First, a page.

Opinion: The Guantanamo prison camp has become America’s cage

Editor’s note: Editor’s note: Elisa Massimino is visiting professor and executive director of the Human Rights Institute at Georgetown University Law Center and a senior fellow at the Center for American Progress. The opinions in this comment are his own. Read more reviews on CNN.


According to Google Search, one of the most frequently asked questions about Guantanamo is, “When did Guantanamo prison close?”

Answer: it was not.

Given the extensive list of human rights groups, bipartisan members of Congress, and national security experts who have called for the prison’s closure, it’s no wonder many people think Guantanamo should have been closed long ago.

For example, former President George W. Bush – who authorized the detention of prisoners to begin with – called Guantanamo “a propaganda tool for our enemies and a distraction for our allies” and said he wanted to close it before leaving office. Former Secretary of State Henry Kissinger condemned Guantanamo as “a stain on our national reputation.”

Former National Intelligence Admiral Dennis Blair called Guantanamo “a recruiting ground for terrorists and harmful to our national security.” Former Defense Secretary Robert Gates told President Bush that Guantanamo was a “national security liability” and advised him to close it.

Major General Michael Lehnert, who was responsible for opening the prison in 2002, said Guantanamo cost us the moral high ground of the war. Former chairman of the Joint Chiefs Admiral Mike Mullen said Guantanamo has been “a recruiting symbol for our enemies”. General Colin Powell said he would close it “not tomorrow; This evening.” The late Sen. John McCain said it would be “an act of moral courage” to find a way to close the prison.

And last month, the Center for Ethics and the Rule of Law, a task force that includes two former heads of Guantanamo’s military commissions and one of its attorneys general, issued a sweeping report that does not recommend closing the prison. but he also condemned its continued operation as “an ongoing threat to the national security of the United States.”

The task force joins a chorus of five defense secretaries, eight secretaries of state, six national security advisers, five chairmen of the Joint Chiefs of Staff and dozens of retired generals and admirals who have concluded the military commission designed to prosecute Guantanamo and the detainees. The history of torture and cruelty that was American policy under the Bush administration is thoroughly tainted.

In fact, the loudest and most persistent calls to close the prison have come not from human rights and civil liberties groups, but from US defense, law enforcement, intelligence and diplomatic officials – people who have a 360-degree view of the costs and benefits. Guantanamo They know our national security is best served closed.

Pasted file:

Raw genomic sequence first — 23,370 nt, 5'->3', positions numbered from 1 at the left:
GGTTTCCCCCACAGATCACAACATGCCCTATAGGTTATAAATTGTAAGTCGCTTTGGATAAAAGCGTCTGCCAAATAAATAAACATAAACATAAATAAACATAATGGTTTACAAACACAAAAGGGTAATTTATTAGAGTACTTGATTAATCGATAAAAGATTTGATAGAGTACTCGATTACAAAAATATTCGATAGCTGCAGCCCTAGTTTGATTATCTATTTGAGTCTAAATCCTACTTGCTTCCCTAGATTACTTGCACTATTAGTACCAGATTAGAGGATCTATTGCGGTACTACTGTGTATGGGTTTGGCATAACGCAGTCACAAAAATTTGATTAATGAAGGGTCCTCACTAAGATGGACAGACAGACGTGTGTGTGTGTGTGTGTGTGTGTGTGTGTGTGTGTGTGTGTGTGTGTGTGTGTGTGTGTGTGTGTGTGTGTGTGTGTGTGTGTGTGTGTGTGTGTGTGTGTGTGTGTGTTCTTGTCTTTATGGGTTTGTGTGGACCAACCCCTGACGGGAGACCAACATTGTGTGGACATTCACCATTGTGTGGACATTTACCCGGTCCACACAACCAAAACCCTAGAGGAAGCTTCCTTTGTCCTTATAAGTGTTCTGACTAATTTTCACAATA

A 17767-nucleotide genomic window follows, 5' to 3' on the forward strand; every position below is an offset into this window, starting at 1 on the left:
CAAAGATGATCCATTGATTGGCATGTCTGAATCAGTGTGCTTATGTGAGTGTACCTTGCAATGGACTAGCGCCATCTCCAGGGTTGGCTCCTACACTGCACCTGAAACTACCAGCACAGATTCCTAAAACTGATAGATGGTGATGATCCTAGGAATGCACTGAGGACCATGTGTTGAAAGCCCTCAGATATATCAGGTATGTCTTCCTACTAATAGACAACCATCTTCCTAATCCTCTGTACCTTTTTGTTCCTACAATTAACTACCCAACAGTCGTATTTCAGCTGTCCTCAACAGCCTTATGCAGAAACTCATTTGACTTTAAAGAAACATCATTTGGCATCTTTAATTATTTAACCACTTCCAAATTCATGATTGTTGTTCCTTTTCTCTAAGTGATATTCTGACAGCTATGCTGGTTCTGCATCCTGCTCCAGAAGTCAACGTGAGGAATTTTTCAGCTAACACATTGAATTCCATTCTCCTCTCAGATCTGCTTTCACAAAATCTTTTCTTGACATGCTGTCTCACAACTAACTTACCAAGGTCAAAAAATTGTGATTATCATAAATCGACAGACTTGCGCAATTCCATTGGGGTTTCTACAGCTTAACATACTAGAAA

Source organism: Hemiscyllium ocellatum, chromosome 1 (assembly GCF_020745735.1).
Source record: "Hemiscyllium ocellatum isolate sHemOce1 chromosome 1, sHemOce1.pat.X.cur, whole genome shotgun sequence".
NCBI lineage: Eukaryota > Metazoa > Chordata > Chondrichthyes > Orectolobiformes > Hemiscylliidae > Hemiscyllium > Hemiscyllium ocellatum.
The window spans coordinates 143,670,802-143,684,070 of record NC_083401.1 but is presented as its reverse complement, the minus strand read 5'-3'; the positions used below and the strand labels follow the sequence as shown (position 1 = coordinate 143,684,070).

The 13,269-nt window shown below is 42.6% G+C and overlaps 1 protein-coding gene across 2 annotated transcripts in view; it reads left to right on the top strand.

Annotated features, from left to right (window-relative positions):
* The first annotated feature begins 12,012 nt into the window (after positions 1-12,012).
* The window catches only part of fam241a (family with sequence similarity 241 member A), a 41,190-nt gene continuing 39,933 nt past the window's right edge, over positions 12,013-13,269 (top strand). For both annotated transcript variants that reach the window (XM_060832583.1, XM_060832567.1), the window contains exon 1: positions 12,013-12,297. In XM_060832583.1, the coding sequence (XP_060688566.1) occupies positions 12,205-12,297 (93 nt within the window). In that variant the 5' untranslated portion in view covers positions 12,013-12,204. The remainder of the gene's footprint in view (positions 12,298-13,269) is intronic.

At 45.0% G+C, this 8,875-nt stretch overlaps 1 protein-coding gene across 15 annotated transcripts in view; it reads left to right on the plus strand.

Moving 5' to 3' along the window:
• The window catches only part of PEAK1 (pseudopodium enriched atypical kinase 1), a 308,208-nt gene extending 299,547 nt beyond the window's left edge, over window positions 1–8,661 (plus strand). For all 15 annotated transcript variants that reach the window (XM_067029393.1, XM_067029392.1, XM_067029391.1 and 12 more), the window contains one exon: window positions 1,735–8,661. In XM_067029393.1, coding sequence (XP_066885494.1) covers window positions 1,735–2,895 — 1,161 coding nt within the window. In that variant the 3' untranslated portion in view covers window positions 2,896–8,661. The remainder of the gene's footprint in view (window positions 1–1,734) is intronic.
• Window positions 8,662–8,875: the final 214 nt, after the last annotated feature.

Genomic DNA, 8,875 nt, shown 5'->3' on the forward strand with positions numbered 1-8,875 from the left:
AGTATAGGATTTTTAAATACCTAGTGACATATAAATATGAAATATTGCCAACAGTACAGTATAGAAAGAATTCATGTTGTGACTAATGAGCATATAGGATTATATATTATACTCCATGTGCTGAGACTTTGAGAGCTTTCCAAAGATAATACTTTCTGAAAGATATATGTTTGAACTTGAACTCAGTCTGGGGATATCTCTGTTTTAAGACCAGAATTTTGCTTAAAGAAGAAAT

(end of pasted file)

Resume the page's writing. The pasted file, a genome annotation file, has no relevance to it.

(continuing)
The exterior of Camp Delta is seen at the US Naval Base at Guantanamo Bay.

And yet Guantanamo remains open. Former President Barack Obama, who made the most serious public commitment to close the prison and developed the clearest exit strategy, was hampered by both congressional action and his administration losing nerve to the political winds. Today, more than 20 years after the United States took the first prisoners to Guantanamo, it is not just the prisoners who are trapped there. It is also our cage.

And the costs of being stuck there are enormous: the loss of US moral authority, especially acute now amid the global competition between democracy and authoritarianism; Free propaganda for America’s enemies; The closure and lack of accountability for the worst terrorist attacks in US history. All of this costs the American taxpayer about $540 million annually to maintain the prison. The impromptu detention and trial in what Donald Rumsfeld called the worst place to stockpile prisoners in the war on terror has been a moral, legal, strategic and financial hole for our country.

The good news is that President Joe Biden, who came into office promising to close Guantanamo once and for all, is quietly re-energizing to make it happen. In September, he appointed a new envoy to work exclusively on negotiating arrangements for the host country to exit Guantanamo. He has also stated that his administration will not obstruct plea negotiations in the cases of the five 9/11 conspirators. Given the sclerosing military commission process, plea agreements appear to be the only viable way to resolve these cases and ensure justice for the families of the 9/11 victims.

We often talk about who we are as a nation, but who we are cannot be separated from what we do. At a recent meeting on strategies to hold the Russians accountable for atrocities in Ukraine, Ukraine’s war crimes prosecutor said he had studied American mistakes – torture and indefinite detention, to name a couple – and wanted to learn from them and avoid them. This is the legacy of Guantanamo. As the president who ended America’s involvement in the war in Afghanistan, it is only fitting that Biden should erase that legacy and restore America’s reputation for justice and the rule of law. The question is not why or if, but how.

Among the challenges facing our country today, closing Guantanamo is far from the most complex. While it may be politically complicated – critics of the administration will no doubt try to capitalize on the effort to score political points – it is not rocket science. Of the almost 800 men who have passed through the prison, only 36 remain in custody. Two military commissions have tried them and another 10 are awaiting trial; three others are being held without charge; and the remaining 21 have been recommended for transfer.

At this point, closing the prison is a risk management exercise, and the risk is clearly managed. With the President’s leadership and persistence, we can finally escape Guantanamo.